"I highly recommend it, as you get out of it what you put into it. It's swings and roundabouts and it does work, if you put in the work, you will get it back," he says.
Alma concurs, saying, "I recommend it 110% and I am constantly promoting it, because we have a great circle of trust built in. I know if I give a lead, they'll treat the customer the way I'd treat a customer."
The importance of building relationships is something Frank Cullinan of Aston Lark Ireland has learned during his time in BNI, as the connections he has made have helped him deliver greater value to his clients.
"The trust between the members grows as you get to know each other and this allows us to give recommendations and make introductions to our friends, family, and business connections," says Frank.
Frank explains that the establishing of relationships is best achieved through one-to-ones, which are get-togethers between individual members that take place outside of the more formal setting of the meetings.
"Taking the time to sit down and find out about someone's business is a great way of generating referrals for one another," says Frank.
Another local company that has found BNI Crossroads Portlaoise to be very influential in their growth is VIMAR Digital Marketing Ltd.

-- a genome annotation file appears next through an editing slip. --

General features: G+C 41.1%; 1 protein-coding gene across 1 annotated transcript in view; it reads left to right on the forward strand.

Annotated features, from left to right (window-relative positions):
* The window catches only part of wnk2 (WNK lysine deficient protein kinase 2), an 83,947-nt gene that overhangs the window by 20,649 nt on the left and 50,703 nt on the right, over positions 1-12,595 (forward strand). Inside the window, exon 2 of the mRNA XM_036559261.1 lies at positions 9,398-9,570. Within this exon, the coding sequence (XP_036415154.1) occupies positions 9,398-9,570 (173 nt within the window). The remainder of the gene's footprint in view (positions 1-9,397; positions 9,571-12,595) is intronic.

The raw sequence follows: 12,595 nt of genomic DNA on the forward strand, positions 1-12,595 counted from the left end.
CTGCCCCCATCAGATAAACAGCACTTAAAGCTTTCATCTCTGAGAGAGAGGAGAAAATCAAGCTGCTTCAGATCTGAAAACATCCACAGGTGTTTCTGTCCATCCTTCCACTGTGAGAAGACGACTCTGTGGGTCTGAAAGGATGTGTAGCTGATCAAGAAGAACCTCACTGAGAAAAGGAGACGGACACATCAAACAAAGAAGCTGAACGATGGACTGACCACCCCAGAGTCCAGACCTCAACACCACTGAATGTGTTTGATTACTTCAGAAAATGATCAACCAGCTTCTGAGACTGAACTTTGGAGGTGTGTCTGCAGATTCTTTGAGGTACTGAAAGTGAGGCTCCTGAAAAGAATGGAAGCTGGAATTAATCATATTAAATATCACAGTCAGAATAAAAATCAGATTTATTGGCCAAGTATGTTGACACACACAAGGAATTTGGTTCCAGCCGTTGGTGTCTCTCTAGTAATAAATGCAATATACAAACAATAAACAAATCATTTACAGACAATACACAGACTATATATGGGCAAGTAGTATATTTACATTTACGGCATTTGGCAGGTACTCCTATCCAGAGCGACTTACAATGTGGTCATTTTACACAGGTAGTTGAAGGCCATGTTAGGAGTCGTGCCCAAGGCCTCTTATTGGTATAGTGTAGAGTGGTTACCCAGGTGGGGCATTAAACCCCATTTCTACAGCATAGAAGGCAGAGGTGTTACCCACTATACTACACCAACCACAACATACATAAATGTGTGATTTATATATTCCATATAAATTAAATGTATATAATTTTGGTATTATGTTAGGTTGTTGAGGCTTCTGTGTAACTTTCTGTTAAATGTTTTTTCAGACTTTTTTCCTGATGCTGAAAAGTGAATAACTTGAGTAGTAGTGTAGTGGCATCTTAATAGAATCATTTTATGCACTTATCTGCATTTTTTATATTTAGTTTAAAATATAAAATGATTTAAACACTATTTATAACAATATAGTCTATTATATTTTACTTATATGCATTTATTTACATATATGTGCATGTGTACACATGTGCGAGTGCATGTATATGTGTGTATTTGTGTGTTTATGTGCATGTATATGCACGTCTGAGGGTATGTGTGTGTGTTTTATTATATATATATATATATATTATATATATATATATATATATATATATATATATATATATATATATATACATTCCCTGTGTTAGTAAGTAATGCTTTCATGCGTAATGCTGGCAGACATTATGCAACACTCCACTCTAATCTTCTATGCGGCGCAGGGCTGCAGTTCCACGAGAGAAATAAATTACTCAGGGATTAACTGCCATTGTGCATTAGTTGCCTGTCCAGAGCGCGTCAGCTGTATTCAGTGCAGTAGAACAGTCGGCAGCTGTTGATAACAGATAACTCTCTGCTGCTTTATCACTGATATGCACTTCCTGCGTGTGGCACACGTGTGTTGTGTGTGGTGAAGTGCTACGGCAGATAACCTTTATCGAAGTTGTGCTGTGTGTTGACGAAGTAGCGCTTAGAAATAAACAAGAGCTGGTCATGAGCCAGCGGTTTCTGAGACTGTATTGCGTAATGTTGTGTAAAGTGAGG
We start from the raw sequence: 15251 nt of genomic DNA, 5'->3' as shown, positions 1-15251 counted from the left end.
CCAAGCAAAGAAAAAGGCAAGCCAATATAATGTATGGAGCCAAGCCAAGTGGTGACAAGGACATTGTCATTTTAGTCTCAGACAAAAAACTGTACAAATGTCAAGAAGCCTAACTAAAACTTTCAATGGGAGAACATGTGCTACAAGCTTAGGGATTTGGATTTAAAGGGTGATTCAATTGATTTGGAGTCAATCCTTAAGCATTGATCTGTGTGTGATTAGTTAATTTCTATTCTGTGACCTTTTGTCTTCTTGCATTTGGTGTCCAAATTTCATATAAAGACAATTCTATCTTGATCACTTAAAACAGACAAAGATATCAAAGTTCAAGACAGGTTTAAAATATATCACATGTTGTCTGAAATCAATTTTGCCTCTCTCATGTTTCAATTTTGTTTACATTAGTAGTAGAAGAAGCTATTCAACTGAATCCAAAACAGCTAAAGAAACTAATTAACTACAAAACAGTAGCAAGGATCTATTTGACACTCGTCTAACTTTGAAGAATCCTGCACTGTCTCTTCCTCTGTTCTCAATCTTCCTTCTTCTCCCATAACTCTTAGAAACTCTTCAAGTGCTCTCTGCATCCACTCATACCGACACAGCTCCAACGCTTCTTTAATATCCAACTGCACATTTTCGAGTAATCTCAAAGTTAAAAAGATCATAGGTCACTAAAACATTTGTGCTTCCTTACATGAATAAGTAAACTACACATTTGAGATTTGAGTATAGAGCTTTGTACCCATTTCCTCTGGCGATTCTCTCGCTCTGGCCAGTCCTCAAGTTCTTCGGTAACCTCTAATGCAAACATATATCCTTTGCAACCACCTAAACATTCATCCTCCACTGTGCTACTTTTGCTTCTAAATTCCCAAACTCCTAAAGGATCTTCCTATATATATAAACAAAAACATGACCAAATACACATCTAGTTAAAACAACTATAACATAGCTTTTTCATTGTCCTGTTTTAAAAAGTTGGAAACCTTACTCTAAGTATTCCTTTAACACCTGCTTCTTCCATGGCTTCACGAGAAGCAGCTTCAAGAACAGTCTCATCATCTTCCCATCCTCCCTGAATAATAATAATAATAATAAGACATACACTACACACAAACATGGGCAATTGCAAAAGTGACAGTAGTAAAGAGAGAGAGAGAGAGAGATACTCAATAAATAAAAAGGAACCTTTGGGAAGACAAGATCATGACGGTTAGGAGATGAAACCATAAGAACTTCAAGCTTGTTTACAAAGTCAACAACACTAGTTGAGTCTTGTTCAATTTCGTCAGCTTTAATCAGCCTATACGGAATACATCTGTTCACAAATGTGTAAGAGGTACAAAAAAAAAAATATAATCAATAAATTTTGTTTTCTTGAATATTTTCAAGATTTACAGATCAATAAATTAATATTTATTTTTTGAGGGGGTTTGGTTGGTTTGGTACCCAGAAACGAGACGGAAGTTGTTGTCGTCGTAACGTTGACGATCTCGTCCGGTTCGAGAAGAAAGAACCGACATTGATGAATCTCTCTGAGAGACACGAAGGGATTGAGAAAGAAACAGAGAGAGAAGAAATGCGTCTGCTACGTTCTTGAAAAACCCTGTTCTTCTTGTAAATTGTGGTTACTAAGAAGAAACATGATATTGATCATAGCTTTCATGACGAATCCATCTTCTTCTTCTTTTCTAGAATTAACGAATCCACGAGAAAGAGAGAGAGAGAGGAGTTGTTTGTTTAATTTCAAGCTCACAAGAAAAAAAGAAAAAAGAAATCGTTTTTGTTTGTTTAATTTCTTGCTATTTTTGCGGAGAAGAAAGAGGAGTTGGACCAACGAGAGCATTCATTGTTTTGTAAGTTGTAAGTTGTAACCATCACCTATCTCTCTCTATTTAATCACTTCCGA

"Building relationships with stakeholders has allowed me to access connections that were not possible before we invested in networking," says director of VIMAR, Alastair Roe. "Those relationships have enabled professional development and helped guide us forward. Getting back to in-person meetings has brought great energy to the group and I feel that the group will only grow and thrive in the year ahead."
Although the networking opportunities afforded by in-person meetings can strengthen working relationships, John Oxley, of Oxley Systems and Services Ltd, believes there are certain advantages to the group's online meetings, which began in response to Covid restrictions.
"I prefer online meetings. I did my BNI meeting last week on Zoom from Mayo, so if that had been in person, I would have had to have missed the meeting," he says, adding: "What I like is developing your network and growing the amount of people you know. If I recommend someone in my chapter, they can recommend me."
This concept of mutual recommendation is what BNI is built on, with all members encouraged to actively seek out potential sales for their chapter colleagues in the form of referrals.
"Referrals are the lifeblood of BNI, they're the heartbeat of it," says Ruth Mathews, of RCM Services, a sentiment echoed by Christine O'Gorman, Corporate HR Ireland, who describes referrals as "the bread and butter of BNI".
"When members of the chapter build relationships together, that trust that you're referring them on with comes with that," says Ruth. "If I get a referral, nine times out of ten it's actually for continuous work. It's not just one-off work. It's the same for any kind of service industry. I got a referral a year and a half ago that was just bookkeeping work, but it turned into one of my main weekly clients."
Likewise, Christine says that she passes on referrals because she knows the person she is recommending is good at their job. She has witnessed first-hand the benefits of a good referral.